Joyce struggled with eye pain and failure for the latter half of his life. He was legally blind and was fortunate that his periods of blindness were outnumbered by his sighted periods. Joyce’s blindness was usually the result of surgeries performed to ameliorate his worsening eye pain. There is a small debate among Joycean’s about the author’s health. These arguments were reinvigorated last year by Harvard scholar Kevin Birmingham (The Most Dangerous Book) who claimed that his failing eyesight, as well as Joyce’s decades long struggle with insomnia and fainting spells, arose due to complications from syphilis acquired in his youth.
Unlike Milton and many of the authors on this list, Joyce was largely uninterested in overcoming his failing sight, and he hated the idea of dictating his work. Paranoia about blindness and ocular injury makes numerous subtle appearances in his work. For instance, Ulysses features a blind youth whom Leopold Bloom helps across the street. This boy crosses paths again with the promenading characters of the novel, not quite able to move purposefully. The eyes are also depicted as a battleground for justice in A Portrait of the Artist as a Young Man, in which a warning has the child Stephen Daedalus anxious that eagles will gouge his eyes if he is sinful. This sense of loss of sight as a neutering of vitality came to matter a lot to Joyce. There was a space of about twenty years between the publication ofUlysses and Finnegans Wake. The break was due in part to the mental health issues of his daughter and his eye pain. He spent 17 years writing his final novel, often writing through a small sliver of his eyes and using crayons to write as boldly as possible.
Jorge Luis Borges:
In allegiance with Milton and Joyce, Borges proves that blindness is not uncommon in the most visionary of authors. Borges was part of something of a flourishing of Latin American literature in the twentieth century.
Joyce’s ocular failures were tied to other bodily weaknesses, such as excruciating ulcers and crippling headaches, and with the man’s Irish stubbornness, we find Joyce substantially impeded by his blindness. Yet when we look at Homer, Milton, and yes, Borges, we find that Joyce’s creative difficulty is something of an anomaly. Borges went blind from an inherited eye disorder. He was taken care of by his mother (who lived well into her 90s) for his unsighted life, and turned to lecturing and teaching when the physical act of writing became impossible.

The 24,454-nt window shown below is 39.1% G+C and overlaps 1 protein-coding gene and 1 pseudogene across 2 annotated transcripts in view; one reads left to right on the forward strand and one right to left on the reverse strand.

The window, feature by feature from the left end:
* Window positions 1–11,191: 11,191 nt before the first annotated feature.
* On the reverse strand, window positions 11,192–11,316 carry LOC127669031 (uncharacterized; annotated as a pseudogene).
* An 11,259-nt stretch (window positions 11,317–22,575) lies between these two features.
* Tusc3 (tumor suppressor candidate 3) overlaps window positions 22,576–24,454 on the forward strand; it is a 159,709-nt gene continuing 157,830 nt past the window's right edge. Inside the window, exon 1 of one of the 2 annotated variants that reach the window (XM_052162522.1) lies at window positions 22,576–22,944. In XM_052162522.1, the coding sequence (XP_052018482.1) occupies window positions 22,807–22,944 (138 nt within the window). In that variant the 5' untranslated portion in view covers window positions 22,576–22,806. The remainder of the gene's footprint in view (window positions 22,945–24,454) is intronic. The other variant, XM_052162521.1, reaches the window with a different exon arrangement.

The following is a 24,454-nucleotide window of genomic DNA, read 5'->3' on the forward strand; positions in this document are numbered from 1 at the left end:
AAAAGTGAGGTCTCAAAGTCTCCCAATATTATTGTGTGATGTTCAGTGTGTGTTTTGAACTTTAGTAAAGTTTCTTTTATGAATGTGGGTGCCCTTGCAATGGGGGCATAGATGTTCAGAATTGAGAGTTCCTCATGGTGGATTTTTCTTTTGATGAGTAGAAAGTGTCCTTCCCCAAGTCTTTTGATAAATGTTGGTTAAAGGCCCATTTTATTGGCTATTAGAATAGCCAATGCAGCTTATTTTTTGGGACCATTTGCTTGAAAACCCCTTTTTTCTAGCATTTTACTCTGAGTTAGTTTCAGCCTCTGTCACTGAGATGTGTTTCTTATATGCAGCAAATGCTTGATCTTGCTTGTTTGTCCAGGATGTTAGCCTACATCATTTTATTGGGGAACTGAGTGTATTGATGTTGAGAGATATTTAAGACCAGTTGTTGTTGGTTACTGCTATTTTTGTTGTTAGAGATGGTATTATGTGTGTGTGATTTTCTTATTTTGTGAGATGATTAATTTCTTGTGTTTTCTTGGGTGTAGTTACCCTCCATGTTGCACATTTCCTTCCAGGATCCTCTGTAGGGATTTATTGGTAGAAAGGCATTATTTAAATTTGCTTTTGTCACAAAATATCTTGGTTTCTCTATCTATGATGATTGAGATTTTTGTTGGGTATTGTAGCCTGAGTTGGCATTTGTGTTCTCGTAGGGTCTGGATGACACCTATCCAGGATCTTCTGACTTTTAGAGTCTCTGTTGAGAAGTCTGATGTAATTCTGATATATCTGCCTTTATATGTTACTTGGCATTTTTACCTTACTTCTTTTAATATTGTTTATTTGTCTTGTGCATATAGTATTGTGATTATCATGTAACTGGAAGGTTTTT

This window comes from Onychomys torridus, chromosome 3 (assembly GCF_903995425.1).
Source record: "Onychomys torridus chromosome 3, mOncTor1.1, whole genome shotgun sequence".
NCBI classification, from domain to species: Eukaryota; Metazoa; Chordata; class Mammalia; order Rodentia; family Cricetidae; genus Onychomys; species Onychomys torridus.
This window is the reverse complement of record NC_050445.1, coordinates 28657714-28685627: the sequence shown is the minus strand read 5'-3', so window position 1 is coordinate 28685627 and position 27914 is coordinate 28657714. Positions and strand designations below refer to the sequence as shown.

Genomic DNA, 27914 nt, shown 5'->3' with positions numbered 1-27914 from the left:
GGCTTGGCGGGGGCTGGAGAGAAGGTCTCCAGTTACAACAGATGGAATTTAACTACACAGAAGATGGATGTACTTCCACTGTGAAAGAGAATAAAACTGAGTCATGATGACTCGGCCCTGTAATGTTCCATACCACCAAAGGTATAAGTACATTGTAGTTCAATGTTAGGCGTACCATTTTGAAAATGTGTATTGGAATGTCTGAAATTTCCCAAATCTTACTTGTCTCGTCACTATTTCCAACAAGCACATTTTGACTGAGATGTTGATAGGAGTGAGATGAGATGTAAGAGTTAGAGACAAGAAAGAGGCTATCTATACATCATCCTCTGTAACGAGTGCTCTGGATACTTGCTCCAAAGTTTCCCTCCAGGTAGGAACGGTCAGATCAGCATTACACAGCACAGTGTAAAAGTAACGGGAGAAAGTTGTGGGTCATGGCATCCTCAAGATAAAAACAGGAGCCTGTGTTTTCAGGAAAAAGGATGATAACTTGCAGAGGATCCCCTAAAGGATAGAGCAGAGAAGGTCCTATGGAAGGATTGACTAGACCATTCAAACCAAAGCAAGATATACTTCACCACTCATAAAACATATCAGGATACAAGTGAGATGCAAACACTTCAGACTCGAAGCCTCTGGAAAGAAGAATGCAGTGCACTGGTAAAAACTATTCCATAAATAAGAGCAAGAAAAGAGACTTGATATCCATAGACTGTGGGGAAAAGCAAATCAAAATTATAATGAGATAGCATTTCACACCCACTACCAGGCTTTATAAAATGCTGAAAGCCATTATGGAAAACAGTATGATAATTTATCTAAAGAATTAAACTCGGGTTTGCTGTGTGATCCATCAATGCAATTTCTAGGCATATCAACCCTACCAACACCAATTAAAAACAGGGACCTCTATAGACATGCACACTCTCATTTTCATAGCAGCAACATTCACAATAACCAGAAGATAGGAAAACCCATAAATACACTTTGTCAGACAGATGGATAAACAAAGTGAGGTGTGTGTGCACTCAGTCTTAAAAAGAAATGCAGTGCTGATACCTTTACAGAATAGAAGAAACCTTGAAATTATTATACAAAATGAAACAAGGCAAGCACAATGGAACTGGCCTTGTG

In his essay “Blindness,” Borges talks at length about his disability and the role of visual impairment in literature. In it, he admits one of his proudest achievements was being the director of the National Library of Argentina. He talked about the irony of being a man of letters and losing his sight. But, he later recalled that there were two other directors of the library who were blind, authors Paul Groussac and José Mármol. That two men in the library, just as voracious as he, were also blind was beyond coincidence, he insisted. Citing Homer, too, Borges agreed with Wilde that there is something harmonious between writing and blindness. He concluded by saying that, “Blindness has not been for me a total misfortune, it should not be seen in a pathetic way. It should be seen as a way of life: one of the styles of living.”
No story of the pedagogy of a disabled person became as famous as Helen Keller’s, partly due its dramatisation in works like The Miracle Worker. While deaf and blind since nineteen months old, she learned to read and write, producing her autobiography The Story of My Life. She was also an activist for such causes as female suffrage and worker’s rights.
Lewis was a leading figure of Britain’s modernist Vorticist movement and editor of the magazine BLAST. The inchoate Vorticism (a term coined by Ezra Pound) was essentially extinguished by the traumas of World War I, but Lewis remained a poet, dramatist, painter, and controversial voice until he became blind in the twilight of his life.
It is schoolbook myth that the philosopher and astronomer Galileo went blind from looking at the sun through his telescope. He went blind in his seventies, likely of glaucoma or cataracts, after the apotheosis of his scientific crusades.
Thurber was shot by a toy gun when he was a young boy, resulting in the loss of his left eye and the impairment of the other. As a result, he spent his youth being creative indoors and set the foundation for his life as a cartoonist and fiction writer.